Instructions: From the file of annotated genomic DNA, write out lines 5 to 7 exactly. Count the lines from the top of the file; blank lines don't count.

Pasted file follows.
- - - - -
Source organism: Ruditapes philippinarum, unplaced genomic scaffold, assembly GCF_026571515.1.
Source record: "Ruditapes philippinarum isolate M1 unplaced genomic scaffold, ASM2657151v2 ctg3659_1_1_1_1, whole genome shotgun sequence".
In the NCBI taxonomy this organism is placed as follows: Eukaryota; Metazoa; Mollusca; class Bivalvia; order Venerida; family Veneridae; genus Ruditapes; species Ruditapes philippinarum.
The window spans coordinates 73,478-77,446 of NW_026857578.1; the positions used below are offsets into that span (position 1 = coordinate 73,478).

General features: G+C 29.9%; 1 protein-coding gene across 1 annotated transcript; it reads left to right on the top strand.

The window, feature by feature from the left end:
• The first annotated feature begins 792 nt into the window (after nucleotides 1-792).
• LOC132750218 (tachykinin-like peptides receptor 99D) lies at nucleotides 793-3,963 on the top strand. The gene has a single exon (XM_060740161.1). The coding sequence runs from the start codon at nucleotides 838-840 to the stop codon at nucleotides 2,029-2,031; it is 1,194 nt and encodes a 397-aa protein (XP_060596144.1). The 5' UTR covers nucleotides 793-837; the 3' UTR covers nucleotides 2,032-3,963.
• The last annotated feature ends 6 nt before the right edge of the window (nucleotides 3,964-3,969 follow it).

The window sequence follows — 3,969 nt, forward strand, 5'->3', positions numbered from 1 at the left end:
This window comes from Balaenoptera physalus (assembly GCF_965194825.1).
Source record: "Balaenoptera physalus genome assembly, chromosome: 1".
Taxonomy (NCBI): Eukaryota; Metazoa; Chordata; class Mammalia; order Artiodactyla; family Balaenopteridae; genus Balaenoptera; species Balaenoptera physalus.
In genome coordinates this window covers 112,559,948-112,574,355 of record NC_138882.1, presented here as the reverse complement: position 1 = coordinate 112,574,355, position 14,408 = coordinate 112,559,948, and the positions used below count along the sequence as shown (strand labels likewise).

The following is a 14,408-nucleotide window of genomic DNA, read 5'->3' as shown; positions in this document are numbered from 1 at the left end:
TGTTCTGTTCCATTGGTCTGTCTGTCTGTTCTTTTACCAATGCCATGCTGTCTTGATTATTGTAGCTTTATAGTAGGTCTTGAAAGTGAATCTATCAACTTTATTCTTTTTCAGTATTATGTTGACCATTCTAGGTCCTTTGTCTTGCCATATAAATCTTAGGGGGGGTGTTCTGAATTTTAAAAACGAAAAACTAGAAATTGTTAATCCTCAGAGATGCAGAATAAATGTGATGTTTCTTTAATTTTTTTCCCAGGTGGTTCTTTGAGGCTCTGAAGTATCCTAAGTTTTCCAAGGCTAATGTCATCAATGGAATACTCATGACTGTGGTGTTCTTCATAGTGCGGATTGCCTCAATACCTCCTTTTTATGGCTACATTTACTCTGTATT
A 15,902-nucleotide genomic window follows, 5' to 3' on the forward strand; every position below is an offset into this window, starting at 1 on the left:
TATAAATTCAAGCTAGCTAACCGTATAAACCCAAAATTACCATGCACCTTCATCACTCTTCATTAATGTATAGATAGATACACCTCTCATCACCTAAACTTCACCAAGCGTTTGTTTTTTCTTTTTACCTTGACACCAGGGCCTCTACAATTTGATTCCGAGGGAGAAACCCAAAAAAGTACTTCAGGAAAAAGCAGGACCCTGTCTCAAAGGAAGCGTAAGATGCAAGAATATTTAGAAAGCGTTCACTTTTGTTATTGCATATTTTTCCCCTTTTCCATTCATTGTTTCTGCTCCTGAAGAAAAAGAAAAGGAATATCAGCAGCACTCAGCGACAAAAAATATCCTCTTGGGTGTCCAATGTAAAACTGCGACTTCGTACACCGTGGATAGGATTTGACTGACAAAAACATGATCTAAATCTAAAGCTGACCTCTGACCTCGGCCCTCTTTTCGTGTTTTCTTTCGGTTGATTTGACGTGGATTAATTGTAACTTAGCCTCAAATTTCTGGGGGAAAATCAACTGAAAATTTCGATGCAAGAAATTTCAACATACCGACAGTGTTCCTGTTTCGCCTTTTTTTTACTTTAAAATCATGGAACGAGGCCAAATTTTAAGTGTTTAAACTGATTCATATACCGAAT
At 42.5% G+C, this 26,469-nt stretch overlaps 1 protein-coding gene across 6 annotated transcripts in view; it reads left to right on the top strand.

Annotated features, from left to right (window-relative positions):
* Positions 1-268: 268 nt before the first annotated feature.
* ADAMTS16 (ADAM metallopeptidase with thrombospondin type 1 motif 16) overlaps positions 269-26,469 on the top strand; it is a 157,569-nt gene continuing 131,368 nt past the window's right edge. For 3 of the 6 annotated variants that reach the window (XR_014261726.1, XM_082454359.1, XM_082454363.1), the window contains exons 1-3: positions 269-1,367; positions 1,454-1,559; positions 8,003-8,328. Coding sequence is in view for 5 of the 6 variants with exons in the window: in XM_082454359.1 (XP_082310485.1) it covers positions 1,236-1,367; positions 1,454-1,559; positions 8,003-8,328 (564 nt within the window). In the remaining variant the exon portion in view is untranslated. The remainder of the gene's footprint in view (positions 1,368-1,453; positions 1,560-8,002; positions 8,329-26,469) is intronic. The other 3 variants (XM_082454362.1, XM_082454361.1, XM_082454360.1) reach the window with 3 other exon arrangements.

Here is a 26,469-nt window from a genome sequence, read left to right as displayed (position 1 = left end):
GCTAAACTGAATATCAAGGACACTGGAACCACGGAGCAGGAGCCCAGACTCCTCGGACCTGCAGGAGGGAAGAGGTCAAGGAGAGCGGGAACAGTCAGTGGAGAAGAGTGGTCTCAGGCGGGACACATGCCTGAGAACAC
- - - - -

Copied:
General features: G+C 29.9%; 1 protein-coding gene across 1 annotated transcript; it reads left to right on the top strand.

The window, feature by feature from the left end:
• The first annotated feature begins 792 nt into the window (after nucleotides 1-792).